8. EmComm: Chris VE3NRT reported there is an upcoming meeting on Aug 18 to discuss the GTA channel list.
  9. Membership: Geoff VA3GS noted that we have speakers for the September, October and
    • November meetings. December will be the Christmas party and meetings for January, February and March are to be finalized, and may include remote stations.
    • September 1st: Amateur Radio and Model Rocketry, Dave Ranjauth VE3OOI
    • October 6th: Paul Delaney, Professor of Physics and Astronomy, York University
    • November 3rd: Tracking Small Balloons Around the World, Dave Beverstein VE3KCL
  10. Geoff VA3GS has sent emails to prospective vendors and has received 5 responses. The date is October 31. In the past we have spent $1000 for grand prizes, and we may cut back on the amount spent on prizes. A 50/50 draw was suggested. Volunteers will be recruited at the September meeting.
  11. Promotion: Chris VE3NRT has prepared a PDF file suitable for posting in libraries and other public places to promote the for September, October and November meetings.
  12. Recognition: Chris VE3NRT noted the club is forgoing a significant amount of money when we issue a life membership Some formal rules should be set up to control the number of free memberships issued, such as a significant contribution over 20 years might be required.
  13. Motion 2015-08-18-8d by Geoff VA3GS, seconded by Steve VE3UT that we spend $40 for frames for certificates of appreciation for TBA and TBA. Carried.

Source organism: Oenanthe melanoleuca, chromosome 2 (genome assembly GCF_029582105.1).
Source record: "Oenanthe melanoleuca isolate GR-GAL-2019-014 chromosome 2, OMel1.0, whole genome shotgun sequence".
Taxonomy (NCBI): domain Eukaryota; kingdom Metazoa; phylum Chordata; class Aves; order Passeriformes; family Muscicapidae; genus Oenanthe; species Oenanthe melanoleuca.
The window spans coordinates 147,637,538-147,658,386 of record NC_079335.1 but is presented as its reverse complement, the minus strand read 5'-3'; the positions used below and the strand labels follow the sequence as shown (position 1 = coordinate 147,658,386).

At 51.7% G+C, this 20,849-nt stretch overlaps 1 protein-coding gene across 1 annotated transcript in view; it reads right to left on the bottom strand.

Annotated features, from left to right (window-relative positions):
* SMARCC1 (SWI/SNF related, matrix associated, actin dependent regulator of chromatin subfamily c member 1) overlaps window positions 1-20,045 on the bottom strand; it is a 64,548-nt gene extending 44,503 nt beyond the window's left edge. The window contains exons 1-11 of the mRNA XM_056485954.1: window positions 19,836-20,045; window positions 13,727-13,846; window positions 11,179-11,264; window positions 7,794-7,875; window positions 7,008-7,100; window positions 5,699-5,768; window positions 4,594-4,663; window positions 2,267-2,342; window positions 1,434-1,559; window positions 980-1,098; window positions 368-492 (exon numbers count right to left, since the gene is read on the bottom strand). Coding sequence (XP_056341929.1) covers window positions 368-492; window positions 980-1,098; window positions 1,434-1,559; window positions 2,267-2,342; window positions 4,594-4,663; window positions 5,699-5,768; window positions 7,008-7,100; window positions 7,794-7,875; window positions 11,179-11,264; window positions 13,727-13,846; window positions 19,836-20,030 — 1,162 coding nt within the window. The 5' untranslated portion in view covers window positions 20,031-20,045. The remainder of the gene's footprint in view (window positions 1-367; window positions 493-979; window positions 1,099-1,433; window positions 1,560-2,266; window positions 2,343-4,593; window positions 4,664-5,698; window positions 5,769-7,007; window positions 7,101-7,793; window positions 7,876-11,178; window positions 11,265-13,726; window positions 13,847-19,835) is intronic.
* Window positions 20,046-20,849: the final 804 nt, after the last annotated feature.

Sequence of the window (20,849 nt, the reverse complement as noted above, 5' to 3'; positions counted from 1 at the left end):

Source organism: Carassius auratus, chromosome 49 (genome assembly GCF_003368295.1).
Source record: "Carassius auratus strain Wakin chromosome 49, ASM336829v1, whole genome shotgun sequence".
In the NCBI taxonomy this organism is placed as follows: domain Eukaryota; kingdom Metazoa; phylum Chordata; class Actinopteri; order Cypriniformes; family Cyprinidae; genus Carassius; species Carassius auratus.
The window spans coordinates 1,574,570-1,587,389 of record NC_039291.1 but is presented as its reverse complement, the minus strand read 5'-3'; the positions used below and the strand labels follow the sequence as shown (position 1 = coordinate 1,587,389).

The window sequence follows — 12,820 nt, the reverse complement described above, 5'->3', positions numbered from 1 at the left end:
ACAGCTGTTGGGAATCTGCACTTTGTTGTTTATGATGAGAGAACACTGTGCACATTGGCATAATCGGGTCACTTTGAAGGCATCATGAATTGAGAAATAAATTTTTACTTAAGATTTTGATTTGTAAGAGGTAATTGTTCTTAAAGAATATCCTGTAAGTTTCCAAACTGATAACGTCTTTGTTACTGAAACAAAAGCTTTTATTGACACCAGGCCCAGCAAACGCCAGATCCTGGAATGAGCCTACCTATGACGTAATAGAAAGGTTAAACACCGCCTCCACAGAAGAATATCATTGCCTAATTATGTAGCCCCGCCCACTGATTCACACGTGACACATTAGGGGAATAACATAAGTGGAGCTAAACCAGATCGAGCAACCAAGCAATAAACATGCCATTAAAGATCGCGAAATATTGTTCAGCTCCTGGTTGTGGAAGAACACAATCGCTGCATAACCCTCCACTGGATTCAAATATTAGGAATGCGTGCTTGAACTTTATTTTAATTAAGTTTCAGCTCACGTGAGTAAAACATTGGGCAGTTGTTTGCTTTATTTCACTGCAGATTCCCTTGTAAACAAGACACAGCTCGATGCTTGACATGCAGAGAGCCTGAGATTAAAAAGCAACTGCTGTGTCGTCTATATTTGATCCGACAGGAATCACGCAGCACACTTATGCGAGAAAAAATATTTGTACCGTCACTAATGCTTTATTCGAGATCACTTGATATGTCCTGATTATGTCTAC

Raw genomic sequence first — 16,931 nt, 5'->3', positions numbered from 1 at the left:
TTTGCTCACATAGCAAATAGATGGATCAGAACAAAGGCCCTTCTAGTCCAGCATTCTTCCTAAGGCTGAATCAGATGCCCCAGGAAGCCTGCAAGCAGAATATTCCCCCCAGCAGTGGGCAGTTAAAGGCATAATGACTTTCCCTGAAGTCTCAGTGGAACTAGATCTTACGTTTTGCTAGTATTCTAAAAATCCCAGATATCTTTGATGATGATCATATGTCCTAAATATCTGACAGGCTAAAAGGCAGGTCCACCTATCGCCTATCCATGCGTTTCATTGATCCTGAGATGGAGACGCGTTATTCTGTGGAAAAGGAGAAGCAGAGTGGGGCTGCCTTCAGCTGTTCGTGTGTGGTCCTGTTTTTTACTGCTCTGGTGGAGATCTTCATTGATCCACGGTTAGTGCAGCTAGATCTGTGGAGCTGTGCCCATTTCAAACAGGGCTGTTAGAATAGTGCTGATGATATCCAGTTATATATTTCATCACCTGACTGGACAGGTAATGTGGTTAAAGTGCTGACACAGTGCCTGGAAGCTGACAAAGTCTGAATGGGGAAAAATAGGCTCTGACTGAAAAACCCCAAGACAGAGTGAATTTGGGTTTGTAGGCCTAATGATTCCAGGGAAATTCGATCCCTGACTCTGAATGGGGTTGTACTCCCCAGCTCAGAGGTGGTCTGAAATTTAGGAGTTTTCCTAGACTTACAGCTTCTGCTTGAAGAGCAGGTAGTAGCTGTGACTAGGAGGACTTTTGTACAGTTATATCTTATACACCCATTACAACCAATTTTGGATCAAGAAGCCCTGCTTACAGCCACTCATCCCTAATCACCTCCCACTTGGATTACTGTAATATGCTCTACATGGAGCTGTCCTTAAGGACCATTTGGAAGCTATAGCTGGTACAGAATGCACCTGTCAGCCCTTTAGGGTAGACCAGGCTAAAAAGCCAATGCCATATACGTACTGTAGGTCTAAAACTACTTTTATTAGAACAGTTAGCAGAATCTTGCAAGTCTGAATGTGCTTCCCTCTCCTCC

14. Other business - Training: Geoff VA3GS noted that no less than 10 candidates are required to run a basic study course, however help could be provided for a self-study course.
Meeting adjourned at 8:35pm

Monday, 14 September 2015

To the Edge of Space - Slowly

The use of party balloons for flights to an altitude of about 8 km, just under the cruising altitude of most jet airplanes, has been covered here with the experiments of VE3KCL and VK3YT but other hams (and non-hams) are getting their kicks by aiming much higher with larger high-altitude balloons.

The Skies over Lake Michigan from a Weather Balloon
These types of flights are more complicated and expensive than the party balloons but no prohibitively so. Aeronautical regulations are not onerous even with a fairly sizable balloon with a weighty payload, as long as there are mechanism to slow the descent when the balloon bursts and to be able to detach the payload on command. Typically, although not necessarily required by law, air traffic control is informed of the flight and sometimes they even track it using on whatever web site is reporting the progress of the experiment.

Flights generally do not cover the same great distances as the party balloons, which makes them less exciting from the standpoint of seeing which way they will wander but allows for more interesting payloads, such as cameras and transponders using VHF and UHF communications. Typically the flights are much shorter in duration, rising rapidly to their maximum altitude then bursting and dropping by parachute.